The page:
• Always use recycled and/or recyclable paper. The price difference is often negligible while the environmental benefits are huge. See here to learn more about your paper options.

Advice for Venues

1. The Green Arts Initiative

Run by Creative Carbon Scotland and Festivals Edinburgh, the GAI is a simple accreditation scheme designed to provide advice, support and tools for venues, companies and organisations to become greener and communicate their efforts to audiences and the public. There are over 160 arts organisations in Scotland currently members of the initiative.

CCS offers a free staff induction service for GAI members. The CCS team is available to give a 5 minute sustainability talk to festival volunteers and seasonal staff members to help raise awareness of the small actions that can make a big difference! Please contact Catriona.patterson@creativecarbonscotland.com to arrange for one of our staff to come out and meet your team.

To sign up to the GAI, and to find out which organisations are already members, click here

2. Case Study Examples

We have a great selection of good practice case studies in the arts and cultural industries and highlights from the best efforts of the festivals! Click here to find real-world examples of everything from environmentally-friendly touring and publicity, to sustainable catering and audience engagement.

3. Top Tips for Venues

  • Address the four main areas of environmental impact: energy, water, waste and travel
  • Develop your own environmental policy, set your own targets and create action plans for minimizing your impact
  • Be inventive with your publicity method – paper flyer use can be reduced easily with more efficient targeting of material, a good social network campaign or the use of ink stamps and poster QR codes.
  • Encourage staff members, volunteers and audiences to use the greenest transportation options available. Edinburgh has excellent public transport and cycling networks – and most city centre locations can easily be reached on foot. Websites like www.walkit.com and www.edinburgh.cyclestreets.net can be used to find efficient routes.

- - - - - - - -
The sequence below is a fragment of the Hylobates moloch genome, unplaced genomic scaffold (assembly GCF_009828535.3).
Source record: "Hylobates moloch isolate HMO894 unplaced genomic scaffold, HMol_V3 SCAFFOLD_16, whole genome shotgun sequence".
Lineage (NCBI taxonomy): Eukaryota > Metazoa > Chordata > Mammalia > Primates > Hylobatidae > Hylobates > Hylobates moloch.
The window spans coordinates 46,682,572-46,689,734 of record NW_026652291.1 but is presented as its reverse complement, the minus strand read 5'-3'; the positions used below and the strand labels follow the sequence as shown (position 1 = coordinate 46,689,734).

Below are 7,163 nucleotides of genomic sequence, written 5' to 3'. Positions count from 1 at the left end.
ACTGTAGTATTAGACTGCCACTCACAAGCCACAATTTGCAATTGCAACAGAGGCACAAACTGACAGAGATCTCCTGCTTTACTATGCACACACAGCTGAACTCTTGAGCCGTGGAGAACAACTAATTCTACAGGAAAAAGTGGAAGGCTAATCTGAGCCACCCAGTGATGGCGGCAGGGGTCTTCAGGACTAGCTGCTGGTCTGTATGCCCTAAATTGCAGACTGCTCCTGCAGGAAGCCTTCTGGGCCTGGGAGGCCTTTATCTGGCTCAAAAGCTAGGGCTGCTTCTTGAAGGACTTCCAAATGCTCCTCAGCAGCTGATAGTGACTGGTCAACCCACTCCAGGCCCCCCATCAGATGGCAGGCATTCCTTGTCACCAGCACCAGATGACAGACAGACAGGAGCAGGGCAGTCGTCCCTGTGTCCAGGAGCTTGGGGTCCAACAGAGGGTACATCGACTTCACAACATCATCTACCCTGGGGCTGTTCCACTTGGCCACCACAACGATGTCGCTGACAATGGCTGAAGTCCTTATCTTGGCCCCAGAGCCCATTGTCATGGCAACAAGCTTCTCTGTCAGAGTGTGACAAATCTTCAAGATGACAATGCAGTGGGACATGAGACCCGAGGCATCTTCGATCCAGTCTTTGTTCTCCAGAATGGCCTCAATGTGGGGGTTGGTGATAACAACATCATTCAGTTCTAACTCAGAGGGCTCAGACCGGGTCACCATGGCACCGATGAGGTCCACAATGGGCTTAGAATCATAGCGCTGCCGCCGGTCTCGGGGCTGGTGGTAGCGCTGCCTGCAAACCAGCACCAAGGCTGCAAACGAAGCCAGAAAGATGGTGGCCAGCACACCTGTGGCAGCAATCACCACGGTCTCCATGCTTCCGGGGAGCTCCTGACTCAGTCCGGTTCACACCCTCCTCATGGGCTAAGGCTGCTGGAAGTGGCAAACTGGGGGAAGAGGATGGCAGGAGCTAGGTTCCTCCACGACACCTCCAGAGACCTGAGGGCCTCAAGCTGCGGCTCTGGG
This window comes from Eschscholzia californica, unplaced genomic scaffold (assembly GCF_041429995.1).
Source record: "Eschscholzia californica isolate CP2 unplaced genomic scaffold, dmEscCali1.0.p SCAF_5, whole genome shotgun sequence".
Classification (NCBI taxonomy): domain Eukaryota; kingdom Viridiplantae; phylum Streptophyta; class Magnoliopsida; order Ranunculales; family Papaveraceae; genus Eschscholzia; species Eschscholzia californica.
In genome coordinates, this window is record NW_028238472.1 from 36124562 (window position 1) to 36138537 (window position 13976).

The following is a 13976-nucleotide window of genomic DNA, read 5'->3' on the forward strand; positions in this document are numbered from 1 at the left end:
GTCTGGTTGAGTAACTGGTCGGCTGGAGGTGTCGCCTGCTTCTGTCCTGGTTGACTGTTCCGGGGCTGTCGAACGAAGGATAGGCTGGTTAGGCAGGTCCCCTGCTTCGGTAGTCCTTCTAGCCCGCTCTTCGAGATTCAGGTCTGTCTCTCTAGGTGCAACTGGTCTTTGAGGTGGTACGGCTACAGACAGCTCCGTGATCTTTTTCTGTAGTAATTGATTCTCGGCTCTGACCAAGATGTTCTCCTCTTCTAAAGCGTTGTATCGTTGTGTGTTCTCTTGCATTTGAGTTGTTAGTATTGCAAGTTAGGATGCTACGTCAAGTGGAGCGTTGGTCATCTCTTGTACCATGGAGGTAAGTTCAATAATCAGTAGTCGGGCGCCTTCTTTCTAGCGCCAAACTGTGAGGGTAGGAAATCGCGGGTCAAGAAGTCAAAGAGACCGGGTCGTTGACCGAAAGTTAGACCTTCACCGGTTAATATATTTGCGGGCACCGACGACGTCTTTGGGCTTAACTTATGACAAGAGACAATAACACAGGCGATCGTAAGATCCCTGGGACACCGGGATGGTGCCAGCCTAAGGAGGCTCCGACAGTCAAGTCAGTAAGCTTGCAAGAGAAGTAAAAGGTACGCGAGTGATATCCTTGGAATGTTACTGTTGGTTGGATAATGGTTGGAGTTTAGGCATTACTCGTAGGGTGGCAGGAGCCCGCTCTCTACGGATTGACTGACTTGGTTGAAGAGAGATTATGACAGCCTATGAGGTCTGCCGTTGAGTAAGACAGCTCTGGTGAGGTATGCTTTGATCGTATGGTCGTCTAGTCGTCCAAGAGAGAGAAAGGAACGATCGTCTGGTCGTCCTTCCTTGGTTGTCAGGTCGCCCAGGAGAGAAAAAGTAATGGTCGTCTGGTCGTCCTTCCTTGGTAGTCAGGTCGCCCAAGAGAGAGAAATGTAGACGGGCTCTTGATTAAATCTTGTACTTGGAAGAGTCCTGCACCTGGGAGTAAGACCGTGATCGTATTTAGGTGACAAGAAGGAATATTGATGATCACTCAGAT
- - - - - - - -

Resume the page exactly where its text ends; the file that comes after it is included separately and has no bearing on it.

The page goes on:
• Run a simple staff induction addressing environmentally-responsible behaviours and locations of recycling facilities (or, if you are a GAI member, invite us to do this for you!)

Keep up to date with sustainability news and opportunities throughout the Fringe, and Scotland’s other various summer festivals, by following Creative Carbon Scotland on FacebookTwitter and our festival-specific #GreenFests blog.


Image: Edinburgh Festival Fringe Society

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About Creative Carbon Scotland

We believe cultural and creative organisations have a significant influencing power to help shape a sustainable Scotland for the 21st century.


Read more about CCS

0131 529 7909
info@creativecarbonscotland.com

Supported by

Edinburgh Festival City Edinburgh Festival City

A project initiated by Edinburgh’s Festivals with key partners the Federation of Scottish Theatre and Scottish Contemporary Art Network

Edinburgh Festival City Federation of Scottish Theatre Scottish Contemporary Art Network